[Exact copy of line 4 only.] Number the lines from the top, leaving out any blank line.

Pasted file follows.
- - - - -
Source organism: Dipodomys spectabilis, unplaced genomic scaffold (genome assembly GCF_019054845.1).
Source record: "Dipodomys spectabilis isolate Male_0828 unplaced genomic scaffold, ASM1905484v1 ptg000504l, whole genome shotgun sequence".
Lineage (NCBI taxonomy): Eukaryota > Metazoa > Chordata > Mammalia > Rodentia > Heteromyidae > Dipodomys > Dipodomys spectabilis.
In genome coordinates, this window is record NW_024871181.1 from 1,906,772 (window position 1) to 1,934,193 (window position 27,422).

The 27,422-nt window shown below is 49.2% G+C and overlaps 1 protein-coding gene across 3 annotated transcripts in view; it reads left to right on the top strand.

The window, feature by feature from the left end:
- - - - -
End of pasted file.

In genome coordinates, this window is record NW_024871181.1 from 1,906,772 (window position 1) to 1,934,193 (window position 27,422).